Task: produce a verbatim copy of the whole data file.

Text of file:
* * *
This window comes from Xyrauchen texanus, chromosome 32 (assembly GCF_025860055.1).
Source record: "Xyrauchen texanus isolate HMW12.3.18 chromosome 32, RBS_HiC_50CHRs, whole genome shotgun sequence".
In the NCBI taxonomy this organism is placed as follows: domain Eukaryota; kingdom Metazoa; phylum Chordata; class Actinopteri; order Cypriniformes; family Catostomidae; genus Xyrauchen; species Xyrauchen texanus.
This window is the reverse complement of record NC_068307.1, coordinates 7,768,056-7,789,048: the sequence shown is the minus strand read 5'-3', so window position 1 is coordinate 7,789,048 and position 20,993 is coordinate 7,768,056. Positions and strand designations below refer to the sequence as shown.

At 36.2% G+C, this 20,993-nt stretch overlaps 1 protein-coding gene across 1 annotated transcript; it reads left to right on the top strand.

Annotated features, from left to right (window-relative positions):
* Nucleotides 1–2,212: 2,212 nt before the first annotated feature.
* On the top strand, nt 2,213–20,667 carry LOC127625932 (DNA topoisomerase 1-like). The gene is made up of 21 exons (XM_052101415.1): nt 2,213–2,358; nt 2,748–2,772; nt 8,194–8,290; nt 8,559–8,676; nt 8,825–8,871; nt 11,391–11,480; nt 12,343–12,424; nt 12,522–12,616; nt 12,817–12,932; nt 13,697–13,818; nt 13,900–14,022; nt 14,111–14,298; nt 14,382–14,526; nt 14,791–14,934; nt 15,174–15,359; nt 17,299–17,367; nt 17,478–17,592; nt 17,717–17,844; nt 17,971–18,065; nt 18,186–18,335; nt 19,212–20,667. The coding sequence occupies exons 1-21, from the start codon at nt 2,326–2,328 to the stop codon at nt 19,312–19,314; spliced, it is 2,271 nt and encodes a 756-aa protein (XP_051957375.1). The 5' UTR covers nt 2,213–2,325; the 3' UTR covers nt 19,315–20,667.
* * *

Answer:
This window comes from Xyrauchen texanus, chromosome 32 (assembly GCF_025860055.1).
Source record: "Xyrauchen texanus isolate HMW12.3.18 chromosome 32, RBS_HiC_50CHRs, whole genome shotgun sequence".
In the NCBI taxonomy this organism is placed as follows: domain Eukaryota; kingdom Metazoa; phylum Chordata; class Actinopteri; order Cypriniformes; family Catostomidae; genus Xyrauchen; species Xyrauchen texanus.
This window is the reverse complement of record NC_068307.1, coordinates 7,768,056-7,789,048: the sequence shown is the minus strand read 5'-3', so window position 1 is coordinate 7,789,048 and position 20,993 is coordinate 7,768,056. Positions and strand designations below refer to the sequence as shown.

At 36.2% G+C, this 20,993-nt stretch overlaps 1 protein-coding gene across 1 annotated transcript; it reads left to right on the top strand.

Annotated features, from left to right (window-relative positions):
* Nucleotides 1–2,212: 2,212 nt before the first annotated feature.
* On the top strand, nt 2,213–20,667 carry LOC127625932 (DNA topoisomerase 1-like). The gene is made up of 21 exons (XM_052101415.1): nt 2,213–2,358; nt 2,748–2,772; nt 8,194–8,290; nt 8,559–8,676; nt 8,825–8,871; nt 11,391–11,480; nt 12,343–12,424; nt 12,522–12,616; nt 12,817–12,932; nt 13,697–13,818; nt 13,900–14,022; nt 14,111–14,298; nt 14,382–14,526; nt 14,791–14,934; nt 15,174–15,359; nt 17,299–17,367; nt 17,478–17,592; nt 17,717–17,844; nt 17,971–18,065; nt 18,186–18,335; nt 19,212–20,667. The coding sequence occupies exons 1-21, from the start codon at nt 2,326–2,328 to the stop codon at nt 19,312–19,314; spliced, it is 2,271 nt and encodes a 756-aa protein (XP_051957375.1). The 5' UTR covers nt 2,213–2,325; the 3' UTR covers nt 19,315–20,667.